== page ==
If you are considering the use of any of the following business rules management systems (BRMS):
- IBM Ilog JRules
- Red Hat JBoss Rules
- Fair Isaac Blaze Advisor
- Oracle Policy Automation (i.e., Haley in Siebel, PeopleSoft, etc.)
- Oracle Business Rules (i.e., a derivative of JESS in Fusion)
you can learn a lot by carefully examining this video on decisions using scoring in Ilog. (The video is also worth considering with respect to Corticon since it authors and renders conditions, actions, and if-then rules within a table format.)
This article is a detailed walk through that stands completely independently of the video (I recommend skipping the first 50 seconds and watching for 3 minutes or so). You will find detailed commentary and insights here, sometimes fairly critical but in places complimentary. JRules is a mature and successful product. (This is not to say to a CIO that it is an appropriate or low risk alternative, however. I would hold on that assessment pending an understanding of strategy.)
The video starts by creating a decision table using this dialog:
Note that the decision reached by the resulting table is labeled but not defined, nor is the information needed to consult the table specified. As it turns out, this table will take an action rather than make a decision. As we will see it will “set the score of result to a number”. As we will also see, it references an application. Given an application, it follows references to related concepts, such as borrowers (which it errantly considers synonomous with applicants), concerning which it further pursues employment information.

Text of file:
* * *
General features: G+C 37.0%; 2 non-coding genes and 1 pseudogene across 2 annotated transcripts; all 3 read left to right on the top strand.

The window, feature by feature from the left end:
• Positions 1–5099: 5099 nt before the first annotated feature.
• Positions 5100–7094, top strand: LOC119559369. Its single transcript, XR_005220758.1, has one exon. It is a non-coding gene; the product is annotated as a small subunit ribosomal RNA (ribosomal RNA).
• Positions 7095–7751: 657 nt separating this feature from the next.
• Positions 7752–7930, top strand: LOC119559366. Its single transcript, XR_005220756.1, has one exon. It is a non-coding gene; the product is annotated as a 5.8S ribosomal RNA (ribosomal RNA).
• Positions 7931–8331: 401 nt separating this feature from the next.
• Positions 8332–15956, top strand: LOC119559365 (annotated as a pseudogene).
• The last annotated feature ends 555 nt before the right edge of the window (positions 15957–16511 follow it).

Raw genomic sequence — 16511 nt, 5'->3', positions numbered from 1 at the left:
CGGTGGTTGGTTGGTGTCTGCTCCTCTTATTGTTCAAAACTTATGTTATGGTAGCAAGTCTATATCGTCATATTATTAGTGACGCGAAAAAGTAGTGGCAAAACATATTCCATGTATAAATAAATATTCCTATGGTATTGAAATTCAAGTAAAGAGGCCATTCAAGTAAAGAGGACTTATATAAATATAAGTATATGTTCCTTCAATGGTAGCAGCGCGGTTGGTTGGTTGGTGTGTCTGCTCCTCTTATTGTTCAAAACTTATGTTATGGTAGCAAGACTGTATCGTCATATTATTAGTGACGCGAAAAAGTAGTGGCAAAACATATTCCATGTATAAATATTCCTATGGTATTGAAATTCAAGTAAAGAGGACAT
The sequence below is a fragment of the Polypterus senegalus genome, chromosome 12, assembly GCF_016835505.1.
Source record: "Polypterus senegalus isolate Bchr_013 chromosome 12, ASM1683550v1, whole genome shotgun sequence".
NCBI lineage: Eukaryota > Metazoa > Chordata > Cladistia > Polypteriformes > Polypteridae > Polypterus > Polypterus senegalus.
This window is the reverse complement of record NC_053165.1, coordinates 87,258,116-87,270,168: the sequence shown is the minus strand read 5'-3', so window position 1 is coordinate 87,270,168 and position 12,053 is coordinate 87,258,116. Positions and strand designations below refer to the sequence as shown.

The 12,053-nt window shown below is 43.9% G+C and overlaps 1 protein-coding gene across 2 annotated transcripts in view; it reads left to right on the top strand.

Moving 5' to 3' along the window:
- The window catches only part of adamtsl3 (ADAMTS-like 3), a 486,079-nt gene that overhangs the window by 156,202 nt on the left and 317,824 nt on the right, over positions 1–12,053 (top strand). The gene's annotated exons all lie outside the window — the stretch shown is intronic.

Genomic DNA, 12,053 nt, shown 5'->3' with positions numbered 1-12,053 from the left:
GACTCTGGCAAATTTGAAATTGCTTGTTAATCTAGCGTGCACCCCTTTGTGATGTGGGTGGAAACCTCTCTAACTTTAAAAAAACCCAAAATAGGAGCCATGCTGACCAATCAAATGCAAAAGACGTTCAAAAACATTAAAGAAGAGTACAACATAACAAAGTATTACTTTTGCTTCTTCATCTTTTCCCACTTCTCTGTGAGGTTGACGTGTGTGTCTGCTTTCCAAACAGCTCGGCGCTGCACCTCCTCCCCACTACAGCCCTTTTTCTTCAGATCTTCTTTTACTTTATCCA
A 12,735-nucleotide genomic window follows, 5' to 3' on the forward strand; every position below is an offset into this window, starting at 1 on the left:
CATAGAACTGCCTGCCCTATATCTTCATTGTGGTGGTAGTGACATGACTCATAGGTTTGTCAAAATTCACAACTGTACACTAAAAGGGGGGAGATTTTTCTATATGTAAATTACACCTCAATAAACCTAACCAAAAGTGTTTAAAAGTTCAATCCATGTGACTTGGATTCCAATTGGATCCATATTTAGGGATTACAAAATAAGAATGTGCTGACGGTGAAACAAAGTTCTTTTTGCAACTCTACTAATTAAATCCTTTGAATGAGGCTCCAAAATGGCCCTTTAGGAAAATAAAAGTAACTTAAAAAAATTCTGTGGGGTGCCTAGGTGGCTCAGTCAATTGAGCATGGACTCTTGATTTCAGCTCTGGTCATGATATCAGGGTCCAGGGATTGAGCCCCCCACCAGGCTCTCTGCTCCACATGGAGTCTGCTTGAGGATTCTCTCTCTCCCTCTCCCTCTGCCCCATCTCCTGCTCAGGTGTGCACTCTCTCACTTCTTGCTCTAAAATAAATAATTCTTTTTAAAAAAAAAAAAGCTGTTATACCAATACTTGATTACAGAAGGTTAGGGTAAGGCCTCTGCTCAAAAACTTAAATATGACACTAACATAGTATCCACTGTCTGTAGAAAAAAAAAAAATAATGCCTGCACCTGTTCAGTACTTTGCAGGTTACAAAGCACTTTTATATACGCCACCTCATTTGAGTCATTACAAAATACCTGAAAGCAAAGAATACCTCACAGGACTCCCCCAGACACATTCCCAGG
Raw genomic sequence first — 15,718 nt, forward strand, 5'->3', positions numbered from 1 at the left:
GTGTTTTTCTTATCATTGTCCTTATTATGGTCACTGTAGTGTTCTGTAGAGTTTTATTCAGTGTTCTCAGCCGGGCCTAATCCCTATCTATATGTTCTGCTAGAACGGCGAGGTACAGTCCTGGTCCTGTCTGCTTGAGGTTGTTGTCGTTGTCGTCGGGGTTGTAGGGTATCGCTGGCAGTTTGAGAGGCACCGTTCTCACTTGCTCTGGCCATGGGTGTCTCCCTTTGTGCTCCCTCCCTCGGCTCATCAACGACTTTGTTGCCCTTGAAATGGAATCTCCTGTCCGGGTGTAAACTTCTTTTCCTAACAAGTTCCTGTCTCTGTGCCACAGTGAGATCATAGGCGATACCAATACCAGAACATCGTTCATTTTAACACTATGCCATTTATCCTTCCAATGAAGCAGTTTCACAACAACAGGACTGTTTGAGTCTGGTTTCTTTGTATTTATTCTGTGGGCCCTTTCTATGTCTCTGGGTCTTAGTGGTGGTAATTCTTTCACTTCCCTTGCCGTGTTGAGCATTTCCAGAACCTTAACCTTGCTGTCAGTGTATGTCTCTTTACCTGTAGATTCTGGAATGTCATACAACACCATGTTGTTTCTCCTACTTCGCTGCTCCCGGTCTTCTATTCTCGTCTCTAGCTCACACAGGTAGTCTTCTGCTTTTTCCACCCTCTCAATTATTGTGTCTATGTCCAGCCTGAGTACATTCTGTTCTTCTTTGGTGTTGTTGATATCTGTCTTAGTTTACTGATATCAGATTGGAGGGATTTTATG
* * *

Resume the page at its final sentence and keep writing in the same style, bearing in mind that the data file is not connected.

Continue reading “IBM Ilog JRules for business modeling and rule authoring”
I couldn’t agree more with these points from Giles Nelson’s article in CIO on BPM and event processing (as highlighted by TIBCO’s Paul Vincent):
…we need to take a different view of BPM technology and try to see how it can be used to make knowledge-based business more ‘operationally responsive’… …the potential for creating real business value by bringing together the two disciplines of event processing and BPM is substantial…
As Paul notes, this follows Progress’ acquisition of Savvion (i.e., CEP vendor buying BPM vendor).
I am glad to see other leaders pursuing the vision of knowledge-based enterprise. As I discussed, IBM is getting there (but SAP seems out of the picture). Will Oracle take the lead?
On the heels of IBM’s acquisition of Lombardi comes Progress Software’s acquisition of Savvion. The salient similarities are that IBM is adding BPM applications to its middleware stack as is Progress, at least with regard to its enterprise service bus offerings. More interesting is the relationship between Progress’ complex event processing software and Savvion’s BPM. Also of note is the vendor-provided integration of JBOSS Rules within Savvion versus the unrealized potential of IBM’s Ilog with respect to Lombardi.
We’ve written several times about the artificial distinction between CEP and BPM, their inevitable convergence, and the immature integration of business rules with business process management and event processing that inhibits knowledge-driven governance and decisioning. Continue reading “Rule and event-driven business process M&A”